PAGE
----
Debate continues about many issues concerning the evolution of the Earth. These issues include the degree of outgassing, the cooling of the planet, the heterogeneity of the mantle, the conditions necessary for plate tectonics, continental growth and crustal recycling, the creation and persistence of stable continental cratons, and the generation of the magnetic field. In the face of this array of questions, it would help greatly to have at least one other planet to use for comparison.
The planet Venus differs less than 20 percent from the Earth in mass; in mean density; and, as far as can be detected, in content of chemically active volatiles. Yet in secondary properties related to its interior, it is very different from the Earth. Radar imagery from the recent Magellan probe reveals a planet surface scarred by volcanic activity and bombardment from space, as well as deformation, but plate motions are not evident and the mountain-building processes contrast greatly with those of the Earth. Faults can be traced, and broad elliptical areas spanning hundreds of kilometers may represent mantle plumes rising beneath the Venerian lithosphere. With no apparent plate tectonics, heat may have to escape from deep within Venus in other ways. The comparative study has just begun, and it should be greatly enhanced by continuing analyses of data from the Magellan project.
Early Earth Evolution and Great Impacts
Obviously, any extraterrestrial impact capable of creating the Moon would have major consequences for the early evolution of the Earth. Computer simulations of giant impacts indicate that the energy released is sufficient to raise the temperature of the whole Earth by 3000 to 10000°C—more than enough to cause total melting of the planet.
Recent advances in high-pressure instrumentation have made possible studies of phase equilibria and element partitioning at pressures as high as 500 Gigapascals—5 million times atmospheric pressure—and temperatures up to 6000°C. These new limits allow experimental analyses over pressure and temperature ranges covering the entire interior of the Earth. In the next decade, integration of high-pressure experimental studies of earth materials and enhanced theoretical understanding of the dynamic behavior of the planet should provide dramatic advances in understanding these earliest stages of the Earth's evolution.
A hot early Earth accommodates speculations about formation of the Earth's large iron-metal core. Compared to the silicate minerals that make up the major portion of Earth, iron metal has a relatively low melting point. During the growth of the early Earth, the molten iron coalesced into masses of increasing size that eventually began to sink toward the center because of their high densities. The excess heat energy stored in the core is released slowly as the molten core crystallizes. At the present time, only about 5 percent of the core has crystallized, which indicates that continued crystallization of the liquid outer core may be a significant source of heat within the Earth. In addition, the heat released as the outer core crystallizes, and the transfer of that heat into the overlying mantle may provide the driving force for the convection in the outer core that is responsible for producing the magnetic field.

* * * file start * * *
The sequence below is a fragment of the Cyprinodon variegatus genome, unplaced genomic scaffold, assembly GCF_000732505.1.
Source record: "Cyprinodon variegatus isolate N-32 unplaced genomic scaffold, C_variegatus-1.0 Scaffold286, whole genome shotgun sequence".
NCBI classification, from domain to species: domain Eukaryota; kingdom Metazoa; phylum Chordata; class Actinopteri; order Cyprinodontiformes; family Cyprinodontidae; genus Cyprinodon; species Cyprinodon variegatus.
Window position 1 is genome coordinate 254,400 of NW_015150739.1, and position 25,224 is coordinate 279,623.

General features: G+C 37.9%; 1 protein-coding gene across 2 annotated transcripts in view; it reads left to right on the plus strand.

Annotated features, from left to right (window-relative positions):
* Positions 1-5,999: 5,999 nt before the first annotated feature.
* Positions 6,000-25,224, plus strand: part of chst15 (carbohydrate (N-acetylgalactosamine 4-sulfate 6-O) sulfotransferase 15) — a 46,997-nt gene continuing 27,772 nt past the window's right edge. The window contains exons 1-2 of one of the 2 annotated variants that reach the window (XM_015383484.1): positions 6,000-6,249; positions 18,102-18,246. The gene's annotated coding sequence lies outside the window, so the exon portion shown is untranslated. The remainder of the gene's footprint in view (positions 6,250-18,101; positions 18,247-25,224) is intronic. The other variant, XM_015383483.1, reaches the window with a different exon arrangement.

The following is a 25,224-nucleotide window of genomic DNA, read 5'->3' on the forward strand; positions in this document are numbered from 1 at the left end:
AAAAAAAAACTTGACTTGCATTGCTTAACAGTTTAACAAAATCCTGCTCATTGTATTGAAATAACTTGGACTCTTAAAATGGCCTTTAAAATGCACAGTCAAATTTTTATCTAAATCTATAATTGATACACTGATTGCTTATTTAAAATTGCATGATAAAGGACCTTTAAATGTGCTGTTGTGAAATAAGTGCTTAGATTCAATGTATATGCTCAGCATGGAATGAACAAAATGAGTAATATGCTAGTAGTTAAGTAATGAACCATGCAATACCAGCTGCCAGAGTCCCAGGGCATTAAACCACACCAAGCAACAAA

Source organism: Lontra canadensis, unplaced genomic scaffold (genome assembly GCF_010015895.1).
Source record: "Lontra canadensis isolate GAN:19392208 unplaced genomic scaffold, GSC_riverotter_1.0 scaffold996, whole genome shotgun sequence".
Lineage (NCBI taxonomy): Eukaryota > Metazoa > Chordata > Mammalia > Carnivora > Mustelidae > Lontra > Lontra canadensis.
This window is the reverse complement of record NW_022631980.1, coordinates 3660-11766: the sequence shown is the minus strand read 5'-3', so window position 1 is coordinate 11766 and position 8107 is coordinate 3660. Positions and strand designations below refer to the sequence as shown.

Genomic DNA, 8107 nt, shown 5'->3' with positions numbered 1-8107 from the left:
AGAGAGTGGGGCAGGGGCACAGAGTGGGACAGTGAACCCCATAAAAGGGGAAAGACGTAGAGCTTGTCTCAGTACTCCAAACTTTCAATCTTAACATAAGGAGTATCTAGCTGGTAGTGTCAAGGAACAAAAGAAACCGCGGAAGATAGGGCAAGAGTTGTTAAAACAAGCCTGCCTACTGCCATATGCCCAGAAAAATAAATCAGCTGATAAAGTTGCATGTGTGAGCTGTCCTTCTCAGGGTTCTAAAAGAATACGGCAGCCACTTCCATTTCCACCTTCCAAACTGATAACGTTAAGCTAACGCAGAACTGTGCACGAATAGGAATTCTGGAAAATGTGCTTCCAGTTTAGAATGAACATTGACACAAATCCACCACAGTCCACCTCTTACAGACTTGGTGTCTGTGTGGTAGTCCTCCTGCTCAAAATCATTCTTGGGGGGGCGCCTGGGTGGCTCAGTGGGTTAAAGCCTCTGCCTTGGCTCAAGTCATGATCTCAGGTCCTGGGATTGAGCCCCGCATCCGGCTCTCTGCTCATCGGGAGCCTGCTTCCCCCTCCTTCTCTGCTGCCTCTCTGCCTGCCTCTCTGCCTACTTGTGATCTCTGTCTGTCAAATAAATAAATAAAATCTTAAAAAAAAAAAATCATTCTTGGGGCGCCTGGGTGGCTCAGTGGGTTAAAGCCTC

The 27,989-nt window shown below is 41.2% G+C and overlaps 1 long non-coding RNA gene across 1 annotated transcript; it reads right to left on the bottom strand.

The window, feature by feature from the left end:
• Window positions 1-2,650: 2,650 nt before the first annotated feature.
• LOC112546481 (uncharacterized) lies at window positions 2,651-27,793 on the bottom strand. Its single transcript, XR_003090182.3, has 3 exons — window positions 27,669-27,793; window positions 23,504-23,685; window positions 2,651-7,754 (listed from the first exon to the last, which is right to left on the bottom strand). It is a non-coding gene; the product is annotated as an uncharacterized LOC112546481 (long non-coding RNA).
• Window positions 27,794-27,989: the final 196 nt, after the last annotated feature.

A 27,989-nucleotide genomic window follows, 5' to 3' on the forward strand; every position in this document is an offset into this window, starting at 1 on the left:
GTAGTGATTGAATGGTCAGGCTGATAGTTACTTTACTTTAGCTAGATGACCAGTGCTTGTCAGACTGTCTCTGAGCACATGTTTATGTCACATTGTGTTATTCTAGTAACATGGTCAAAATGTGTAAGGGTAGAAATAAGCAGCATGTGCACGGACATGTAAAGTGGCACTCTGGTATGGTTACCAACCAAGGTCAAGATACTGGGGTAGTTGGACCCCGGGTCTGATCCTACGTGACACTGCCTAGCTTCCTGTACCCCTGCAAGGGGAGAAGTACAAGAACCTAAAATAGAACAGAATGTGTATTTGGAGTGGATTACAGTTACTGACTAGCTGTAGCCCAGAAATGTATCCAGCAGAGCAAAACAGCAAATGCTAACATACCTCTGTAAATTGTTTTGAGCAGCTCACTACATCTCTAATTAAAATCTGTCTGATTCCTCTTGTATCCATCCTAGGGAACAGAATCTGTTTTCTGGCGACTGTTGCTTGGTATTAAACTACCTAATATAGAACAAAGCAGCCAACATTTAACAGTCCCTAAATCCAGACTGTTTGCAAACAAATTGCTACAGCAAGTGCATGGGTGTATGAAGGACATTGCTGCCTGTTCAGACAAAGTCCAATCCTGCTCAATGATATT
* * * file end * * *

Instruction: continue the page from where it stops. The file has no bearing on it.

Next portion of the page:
During their early histories, the Earth and Moon were subject to a high flux of relatively large impactors. Because the Earth is an active planet, no record of this flux is recorded, but evidence from the Moon suggests that the flux had died away by about the time of preservation of the oldest rocks exposed on Earth. The discovery of high iridium contents in some rocks a few hundred-million-years younger than the 3.8-billion-year age usually considered to mark a sharp drop in impactor flux indicates that this question may need reexamination.
Since that time in the earliest recorded history of the Earth, the flux of impactors has been slow, although the record of impacts is too poor to show whether it has been anything other than steady. Roughly 100 craters more than 1 km in diameter have been identified on the continents. The precise count depends on which criteria are regarded as strong evidence of impact. Some impacts are as old as 2-billion-years, and the largest craters are 100 km or more across, perhaps indicating the impact of a 10-km-diameter object. Both asteroids and comets are likely to have been involved.
The distribution, characteristics, and possible consequences of impact in the more recent geological record are all active topics of research. The innovative suggestion about a decade ago that the great biological extinction 66-million-years ago, which included extermination of the dinosaurs, resulted from impact has proved very stimulating. Evidence of impact at that time in the form of widespread high iridium concentrations, shocked quartz, and wildfire is persuasive. The giant crater at Chixulub in Yucatan is a strong candidate for the main impact. The possibility that other large craters, such as that at Manson in Iowa, are associated